Plant Propagation

Planting for future generations.

Land resource management is integral to the work of the park. A core element of that management is the propagation and protection of plants to address issues like species endangerment and soil erosion as well as replacing vegetation lost in the 2017 hurricanes.

Plant propagation projects include:

  • Nursery Management & Plant Progagation
  • Coastal Planting & Beach Stabilization
  • Endangered Plant Species Protection
  • Mangrove Restoration & Planting
Tree plant restoration

Nursery Management & Plant Propagation

A plant nursery was established at Cinnamon Bay in January 2021 with the goal of raising native trees for coastal plantings, fruit bearing trees for an annual plant giveaway, and rare/endangered plants as part of a federal grant from the US Fish and Wildlife Service. The nursery has also been utilized as an educational space to teach youth about native plants and their traditional uses. Seasonal resident and extraordinary volunteer, Ellie Wasson, contributed 76 hours to the upkeep of the nursery.

During 2022 Earth Week, the Friends gave away 411 plants to community members with the goal of promoting food security and access to fresh fruits. The plants included guavaberry, lignum vitae, soursop, guava, pineapple, and more. The Friends also organized a tree planting activity at the annual Earth Day Fair for local school kids. The kids planted papaya, passionfruit, and kapok seeds that are currently being raised at the nursery.

Maho Beach Planting

Coastal Planting & Beach Stabilization

The coastline of St. John was severely impacted by Hurricanes Irma and Maria in 2017. In response to this devastation, the Friends and the NPS started a coastal planting initiative with the goal of stabilizing and protecting popular north shore beaches from further erosion. Since 2019, over 600 native trees have been planted at the beach berm that separates the immediate tidal area from the non-tidal area.

During the ’21-22 season, Friends volunteers planted 166 native plants at Trunk Bay (63), Francis Bay (68), Jumbie Beach (12) and Hawksnest Beach (23). These trees were propagated from locally sourced seeds by horticulturist Eleanor Gibney, who also acts as the lead advisor on the project. After planting, the volunteers use welded wire fencing to protect against marauding wildlife such as deer, goats, tourists, and donkeys. The trees are watered several times a week, depending on the amount of rainfall, by the Friends Natural Resource Intern, Ameir Sprauve.

The native species that have been planted include Buttonwood, Seagrape, Black Torch, Bay Cedar, Turpentine, Nothing Nut, Necklace Seedpod, Gre Gre, Tyre Palm, Frangipani, Orange Manjack, and more.


Endangered Plant Species Protection

Solanum conocarpum, or marron bacora, is a federally listed endangered plant that is endemic to the Virgin Islands. The world’s largest population is located near Salt Pond on St. John and consists of less than 200 individuals. Friends of Virgin Islands National Park has been working with the US Fish and Wildlife Service and Virgin Islands National Park to protect existing populations through habitat restoration and establish new populations within the boundaries of VI National Park.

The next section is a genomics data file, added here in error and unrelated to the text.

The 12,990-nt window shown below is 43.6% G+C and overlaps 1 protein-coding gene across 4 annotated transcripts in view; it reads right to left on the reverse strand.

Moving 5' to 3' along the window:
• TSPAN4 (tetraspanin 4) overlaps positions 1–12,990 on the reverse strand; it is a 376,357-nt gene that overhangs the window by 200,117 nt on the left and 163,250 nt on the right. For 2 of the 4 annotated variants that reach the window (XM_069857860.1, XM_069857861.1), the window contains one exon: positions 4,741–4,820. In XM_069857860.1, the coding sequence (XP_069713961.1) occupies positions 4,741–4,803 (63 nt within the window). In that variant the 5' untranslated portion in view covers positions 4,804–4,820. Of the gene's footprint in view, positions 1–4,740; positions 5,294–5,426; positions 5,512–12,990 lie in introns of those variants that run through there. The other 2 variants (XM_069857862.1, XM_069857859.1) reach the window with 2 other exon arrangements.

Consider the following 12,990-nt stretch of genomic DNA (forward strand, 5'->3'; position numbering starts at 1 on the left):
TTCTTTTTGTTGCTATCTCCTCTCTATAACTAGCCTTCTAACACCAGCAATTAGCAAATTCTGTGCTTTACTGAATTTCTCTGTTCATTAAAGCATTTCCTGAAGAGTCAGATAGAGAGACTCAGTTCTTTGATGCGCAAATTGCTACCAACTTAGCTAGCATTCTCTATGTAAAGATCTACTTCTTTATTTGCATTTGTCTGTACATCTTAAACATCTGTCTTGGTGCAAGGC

This year, the Friends Trail Crew carefully worked amid the main population of S. conocarpum to remove invasive plants like guinea grass (Megathyrsus maximus), tan tan (Leucaena leucocephala), and catch and keep (Acacia retusa). Invasive plant species outcompete native species for space, water, and light as they change the structure of the vegetative community and restrict available resources for native species. The next steps will be to complete an assessment of the existing population, supplement the population with nursery raised plants, and install temporary fencing to keep out deer, goats, and donkeys.

The next phase of this project will be to establish a population of 100 S. conocarpum plants in a second location. The plants are currently being raised in the Friends nursery at Cinnamon Bay. The archeology compliance has been completed for this project, and planting should begin in the winter of 2023.


Mangrove Restoration

A total of 1000 mangroves have been planted in 2022/23 in an Iowa State University and Friends of Virgin Islands National Park collaboration on a large-scale mangrove restoration project in the Annaberg and Leinster Bay areas. The goal of the project is to re-establish sustainable mangrove communities that were devastated by Hurricanes Irma and Maria in 2017.  

Mangroves are flowering trees that live in saltwater or brackish water in mudflats near shorelines and are integral to a number of ecosystems on St. John. Mangrove root systems, when submerged, support a diverse community of sponges, ascidians, algae, corals and crabs. They provide crucial habitat for juvenile reef and pelagic fish as well as lobsters. The roots also trap sediment and associated pollutants to improve offshore water quality and slowly build more land as well as providing roosts, nesting habitat, and feeding areas for many bird species.